2. Omnidirectional polar pattern. Omnidirectional microphones are equally sensitive to sound from every direction. This means they evenly pick up sound from 360 degrees. The bright side is that you don’t need to aim an omnidirectional microphone at the source of the sound. However, it will pick up all undesired background noises along with your speech.
  3. Bidirectional polar pattern. Bidirectional microphones have a so-called figure eight type of sound capture. This means a bidirectional microphone will pick up any sound from two sides: the front of the microphone and the back. A bidirectional microphone is especially useful for live streaming interviews, as it can pick up both your speech and your guest’s.

Connection method

The two most common mic connection methods for streaming are XLR and USB, and they have some substantial differences. First, you cannot connect an XLR mic directly to your PC. You need to buy a mixer or audio interface to plug in an XLR microphone. With this additional investment, you’ll get more control over the sound — thus better overall sound quality.

Second, XLR cables are more robust and durable than USB connections, so they last longer. This long life is reflected in the price, however, making XLR microphones the most expensive on the market.

Last, don’t forget about TS/TRS/TRRS-based microphones. This connection method is used to plug your microphone into mobile phones, tablets and laptops. The sound quality of these microphones is usually worse than that of XLR mics. TS/TRS/TRRS microphones are, therefore, best suited for mobile streamers.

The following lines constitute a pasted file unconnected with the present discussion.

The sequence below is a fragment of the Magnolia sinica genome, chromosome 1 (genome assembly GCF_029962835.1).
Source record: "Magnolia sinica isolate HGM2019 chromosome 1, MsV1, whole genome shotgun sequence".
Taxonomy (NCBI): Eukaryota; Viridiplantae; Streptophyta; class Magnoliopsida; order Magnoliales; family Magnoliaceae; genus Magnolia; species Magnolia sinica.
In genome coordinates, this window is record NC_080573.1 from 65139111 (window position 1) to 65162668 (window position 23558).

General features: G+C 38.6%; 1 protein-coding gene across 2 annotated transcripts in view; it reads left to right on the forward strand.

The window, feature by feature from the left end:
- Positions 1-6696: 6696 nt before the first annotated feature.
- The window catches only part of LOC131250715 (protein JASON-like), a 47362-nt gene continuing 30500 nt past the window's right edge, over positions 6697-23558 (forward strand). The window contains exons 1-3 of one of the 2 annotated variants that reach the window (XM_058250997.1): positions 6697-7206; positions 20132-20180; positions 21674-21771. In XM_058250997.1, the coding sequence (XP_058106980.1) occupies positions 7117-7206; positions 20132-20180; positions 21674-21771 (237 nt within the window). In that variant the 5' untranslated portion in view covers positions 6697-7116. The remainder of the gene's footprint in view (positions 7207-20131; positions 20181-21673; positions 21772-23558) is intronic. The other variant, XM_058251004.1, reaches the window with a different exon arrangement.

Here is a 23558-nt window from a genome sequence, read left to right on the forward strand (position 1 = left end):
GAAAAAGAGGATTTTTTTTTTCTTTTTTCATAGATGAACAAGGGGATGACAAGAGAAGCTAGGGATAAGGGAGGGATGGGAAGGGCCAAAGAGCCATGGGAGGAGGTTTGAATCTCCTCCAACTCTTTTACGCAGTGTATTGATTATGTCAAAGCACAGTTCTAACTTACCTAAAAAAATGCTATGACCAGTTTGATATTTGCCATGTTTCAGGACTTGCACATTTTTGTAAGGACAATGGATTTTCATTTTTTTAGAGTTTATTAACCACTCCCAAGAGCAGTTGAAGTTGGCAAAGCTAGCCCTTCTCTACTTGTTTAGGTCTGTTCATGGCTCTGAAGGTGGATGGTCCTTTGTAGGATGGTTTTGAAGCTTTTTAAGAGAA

Pop filter

A pop filter, also called a pop screen or pop shield, is a noise protection filter for microphones. It’s most often used in recording studios to eliminate any popping sounds that occur when the airflow bumps into the microphone. Applying a pop filter to your microphone results in the clearer sound of your voice on the viewer’s end.

Best microphones for streaming

Let’s look at some examples of microphones that are well suited for live streaming. These options accommodate different streaming needs and budgets.

1. Shure SM7B

Microphone for streaming — Shure SM7B

Shure is a legendary audio company that specializes in high-quality microphones. The Shure SM7B is a professional microphone for vocalists, which makes it an excellent choice for streamers, podcasters and talk-show hosts. Don’t just take our word for it — lots of top streamers are using it, including Shroud, Tfue and Sodapoppin.

The SM7B’s frequency response is so powerful that it can make up for broadcasting from a non-soundproofed room or studio. You can also choose between three frequency response settings to adjust your sounds to your needs. It’s less sensitive to loud noises than condenser mics and even comes with a built-in pop filter. The only downside is that you’ll need some other gear to use the SM7B, like a mic stand, XLR cable and audio interface.

Specs:

  • Frequency response: 50 Hz – 20,000 Hz
  • Polar pattern: Cardioid
  • Connection method: XLR (no cable included)
  • Pop filter: Included
  • Dynamic

Pros:

  • High rejection of background noise
  • Great durability
  • High-quality sound

Cons:

  • High price
  • Requires an XLR cable, audio interface (or mixer) and a stand

Price:

  • $399

2. Shure MV7

Microphone for streaming — Shure MV7